"Either these projects are going to go … and that will increase our enrollment and we'll have no place to put our kids," said Villa, referring to BitPower's jobs figure and the 700 jobs that Premier Industries has said it will bring to the community through its slag-processing facility, "or it's not going to go anywhere, and we just sold the buildings for no reason."

But Valentini said the district should follow through on the plans it made when the board voted to consolidate Anaconda schools.

"I don't see how you can unanimously, Dan, say (there are other) buildings for sale when we are advertising a building for sale," Valentini said. "We had a master planning committee, a consolidation group, and we all agreed (selling Dwyer) was the best thing."

Trustee Angela Galle seemed to agree.

"I just don't want to say I or this board is a barrier to businesses coming to town and to growth," said Galle.

Earlier in the meeting, Galle said she wanted the board to work with BitPower to find a solution, whether at Dwyer or another district property up for sale.

"I, as a taxpayer, school-board member, as a parent, and as a community member, think that I want to have an attitude of welcoming growth and trying to work together," said Galle. "I think that people do welcome growth and opportunity, they just need to feel like it's done in a way that is protective of their own interests."

Villa also made note of a deed covenant on the property, which he said stipulates that the property can only be used as an education facility, lest it revert to Atlantic Richfield Company. However, Anaconda Chief Executive Bill Everett said that the board could add language to the buy-sell agreement that would make the agreement contingent on the covenant being lifted.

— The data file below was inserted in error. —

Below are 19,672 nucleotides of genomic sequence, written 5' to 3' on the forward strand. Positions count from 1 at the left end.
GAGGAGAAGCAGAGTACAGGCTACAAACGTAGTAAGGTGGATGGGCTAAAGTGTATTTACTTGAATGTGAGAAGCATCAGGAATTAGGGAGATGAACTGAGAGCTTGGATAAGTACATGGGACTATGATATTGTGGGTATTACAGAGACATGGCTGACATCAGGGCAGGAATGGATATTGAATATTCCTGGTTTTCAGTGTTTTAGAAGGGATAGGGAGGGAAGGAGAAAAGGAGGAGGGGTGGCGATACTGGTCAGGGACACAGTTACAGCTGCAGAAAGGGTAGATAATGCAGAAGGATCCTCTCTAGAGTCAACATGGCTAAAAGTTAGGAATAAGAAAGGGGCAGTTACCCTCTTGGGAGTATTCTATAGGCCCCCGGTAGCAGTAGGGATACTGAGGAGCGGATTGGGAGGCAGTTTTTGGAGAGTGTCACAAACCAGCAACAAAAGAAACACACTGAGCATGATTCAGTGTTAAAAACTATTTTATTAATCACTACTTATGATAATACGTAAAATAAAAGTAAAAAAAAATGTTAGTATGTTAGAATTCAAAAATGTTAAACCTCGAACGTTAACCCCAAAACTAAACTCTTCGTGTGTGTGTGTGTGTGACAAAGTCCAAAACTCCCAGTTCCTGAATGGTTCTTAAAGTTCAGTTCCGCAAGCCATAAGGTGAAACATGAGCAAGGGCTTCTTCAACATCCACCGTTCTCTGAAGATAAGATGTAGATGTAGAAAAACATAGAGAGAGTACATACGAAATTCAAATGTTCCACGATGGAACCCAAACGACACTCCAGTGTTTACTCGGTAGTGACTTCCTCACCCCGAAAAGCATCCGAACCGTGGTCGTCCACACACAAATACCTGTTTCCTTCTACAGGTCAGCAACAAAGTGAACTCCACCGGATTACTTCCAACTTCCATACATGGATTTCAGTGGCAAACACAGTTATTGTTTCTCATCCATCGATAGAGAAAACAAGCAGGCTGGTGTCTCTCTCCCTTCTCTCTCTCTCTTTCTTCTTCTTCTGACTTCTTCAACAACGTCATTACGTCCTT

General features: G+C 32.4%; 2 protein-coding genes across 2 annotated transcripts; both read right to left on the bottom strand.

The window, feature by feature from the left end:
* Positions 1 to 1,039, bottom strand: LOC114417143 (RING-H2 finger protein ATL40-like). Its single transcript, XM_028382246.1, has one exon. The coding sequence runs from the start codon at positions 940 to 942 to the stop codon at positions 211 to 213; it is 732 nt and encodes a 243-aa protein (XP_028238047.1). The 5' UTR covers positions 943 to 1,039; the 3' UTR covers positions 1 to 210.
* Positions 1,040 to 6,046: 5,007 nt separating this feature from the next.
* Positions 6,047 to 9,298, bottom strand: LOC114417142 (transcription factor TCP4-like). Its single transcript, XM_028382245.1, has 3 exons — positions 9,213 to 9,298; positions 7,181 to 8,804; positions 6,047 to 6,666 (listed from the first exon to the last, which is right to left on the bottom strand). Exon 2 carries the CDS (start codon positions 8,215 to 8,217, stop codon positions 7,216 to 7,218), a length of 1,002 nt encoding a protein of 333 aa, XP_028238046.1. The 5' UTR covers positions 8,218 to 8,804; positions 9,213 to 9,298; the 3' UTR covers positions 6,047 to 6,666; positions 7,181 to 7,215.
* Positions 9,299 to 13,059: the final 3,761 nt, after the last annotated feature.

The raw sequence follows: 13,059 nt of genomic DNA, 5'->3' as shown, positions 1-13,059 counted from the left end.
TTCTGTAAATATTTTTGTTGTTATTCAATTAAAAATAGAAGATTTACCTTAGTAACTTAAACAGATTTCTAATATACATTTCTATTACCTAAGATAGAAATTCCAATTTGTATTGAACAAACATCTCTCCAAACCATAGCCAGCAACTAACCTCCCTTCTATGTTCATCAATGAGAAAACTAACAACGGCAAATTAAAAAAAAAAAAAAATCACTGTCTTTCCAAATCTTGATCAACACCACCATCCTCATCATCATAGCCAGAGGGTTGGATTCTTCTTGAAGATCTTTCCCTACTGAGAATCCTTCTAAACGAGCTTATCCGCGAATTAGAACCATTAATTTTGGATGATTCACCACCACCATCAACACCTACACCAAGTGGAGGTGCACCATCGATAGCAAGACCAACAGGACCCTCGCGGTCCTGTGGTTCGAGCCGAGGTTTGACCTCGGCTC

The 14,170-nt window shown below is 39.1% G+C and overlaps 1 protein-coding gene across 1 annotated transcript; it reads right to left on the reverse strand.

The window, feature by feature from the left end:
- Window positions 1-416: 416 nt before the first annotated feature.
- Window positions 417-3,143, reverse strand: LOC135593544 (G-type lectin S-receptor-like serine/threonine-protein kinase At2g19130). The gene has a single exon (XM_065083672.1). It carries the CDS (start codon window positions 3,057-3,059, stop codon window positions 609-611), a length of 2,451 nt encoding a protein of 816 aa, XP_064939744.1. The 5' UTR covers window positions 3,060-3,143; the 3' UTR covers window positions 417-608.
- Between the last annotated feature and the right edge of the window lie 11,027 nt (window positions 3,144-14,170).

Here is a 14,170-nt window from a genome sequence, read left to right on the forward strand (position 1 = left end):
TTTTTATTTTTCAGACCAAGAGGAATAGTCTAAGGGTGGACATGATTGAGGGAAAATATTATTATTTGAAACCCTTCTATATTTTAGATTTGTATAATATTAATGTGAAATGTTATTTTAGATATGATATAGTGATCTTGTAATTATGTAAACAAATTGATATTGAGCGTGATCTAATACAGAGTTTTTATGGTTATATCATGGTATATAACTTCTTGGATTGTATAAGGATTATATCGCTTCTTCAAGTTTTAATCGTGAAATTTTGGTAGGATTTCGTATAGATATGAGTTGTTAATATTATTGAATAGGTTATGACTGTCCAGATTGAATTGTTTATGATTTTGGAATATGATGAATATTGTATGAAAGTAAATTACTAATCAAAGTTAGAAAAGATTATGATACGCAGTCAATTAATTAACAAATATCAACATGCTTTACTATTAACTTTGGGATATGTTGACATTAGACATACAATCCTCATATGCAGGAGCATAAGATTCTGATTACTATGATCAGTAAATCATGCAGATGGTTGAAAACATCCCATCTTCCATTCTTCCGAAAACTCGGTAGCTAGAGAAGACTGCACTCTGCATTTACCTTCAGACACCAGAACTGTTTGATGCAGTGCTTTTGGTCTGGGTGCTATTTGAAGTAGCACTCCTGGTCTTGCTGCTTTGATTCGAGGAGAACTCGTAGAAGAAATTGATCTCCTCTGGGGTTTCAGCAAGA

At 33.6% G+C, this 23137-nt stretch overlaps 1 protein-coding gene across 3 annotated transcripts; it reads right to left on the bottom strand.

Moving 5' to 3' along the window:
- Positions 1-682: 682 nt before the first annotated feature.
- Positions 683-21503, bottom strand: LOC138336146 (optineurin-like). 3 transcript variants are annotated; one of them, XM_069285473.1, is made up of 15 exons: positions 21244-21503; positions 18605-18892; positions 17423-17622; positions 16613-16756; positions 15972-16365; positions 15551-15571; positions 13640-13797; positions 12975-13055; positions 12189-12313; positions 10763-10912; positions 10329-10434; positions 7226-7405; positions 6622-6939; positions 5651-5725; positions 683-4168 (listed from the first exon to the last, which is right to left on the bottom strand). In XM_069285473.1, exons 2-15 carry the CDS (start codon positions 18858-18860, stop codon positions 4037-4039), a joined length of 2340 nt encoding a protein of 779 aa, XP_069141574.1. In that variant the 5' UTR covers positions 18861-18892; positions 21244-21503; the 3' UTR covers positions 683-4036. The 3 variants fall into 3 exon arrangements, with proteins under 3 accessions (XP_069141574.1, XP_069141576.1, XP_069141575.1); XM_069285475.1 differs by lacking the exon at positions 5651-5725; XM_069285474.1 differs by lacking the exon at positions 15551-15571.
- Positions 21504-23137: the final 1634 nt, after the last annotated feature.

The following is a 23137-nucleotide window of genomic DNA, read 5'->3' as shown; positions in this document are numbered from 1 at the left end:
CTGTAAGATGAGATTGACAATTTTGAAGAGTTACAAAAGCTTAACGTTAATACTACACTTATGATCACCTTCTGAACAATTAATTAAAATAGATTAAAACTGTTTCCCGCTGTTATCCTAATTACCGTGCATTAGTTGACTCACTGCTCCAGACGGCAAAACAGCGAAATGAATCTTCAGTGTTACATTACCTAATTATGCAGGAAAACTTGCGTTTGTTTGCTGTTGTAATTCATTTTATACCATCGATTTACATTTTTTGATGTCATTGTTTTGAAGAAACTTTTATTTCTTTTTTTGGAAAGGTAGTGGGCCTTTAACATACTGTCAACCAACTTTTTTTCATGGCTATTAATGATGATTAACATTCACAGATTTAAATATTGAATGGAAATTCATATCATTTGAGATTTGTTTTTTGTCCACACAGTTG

Also at issue Wednesday was how much electricity the facility would use and what kind of noise the facility is anticipated to produce. Trustees and audience members noted that Project Spokane, a bitcoin mine located in Bonner, east of Missoula, has irked residents because of the noise it produces, which a June article in the Missoulian described as being "like a jet engine winding up."

Rick Tabish, consultant and former principal for Premier Industries who served as a spokesperson for BitPower Wednesday, said that the training center would be a 3-to-8-megawatt facility, only a fraction of the size of the bitcoin mine that BitPower wants to build along Mill Creek Highway, south of Anaconda. He added that the training center's noise impact would be "de minimis."

Tabish did not provide information on how large the main bitcoin mine would be, but he told the Standard after the meeting that the two companies could share a substation that Premier plans to build for its plant, also on Mill Creek Highway.

Anaconda resident Blake Hempstead, meanwhile, told trustees he worried Butte-Silver Bow might swoop in and court the project if the board didn't move forward with the buy-sell agreement.

"We have an equity firm with an astonishing worldwide portfolio that wants to buy a building you have all listed for sale, and again Butte-Silver Bow is waiting to scoop up the opportunity," said Hempstead.

Nolan, the superintendent, said Thursday no action has been taken in the buy-sell agreement and BitPower can pursue that matter again before the board.

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Business Reporter

Business Reporter for The Montana Standard.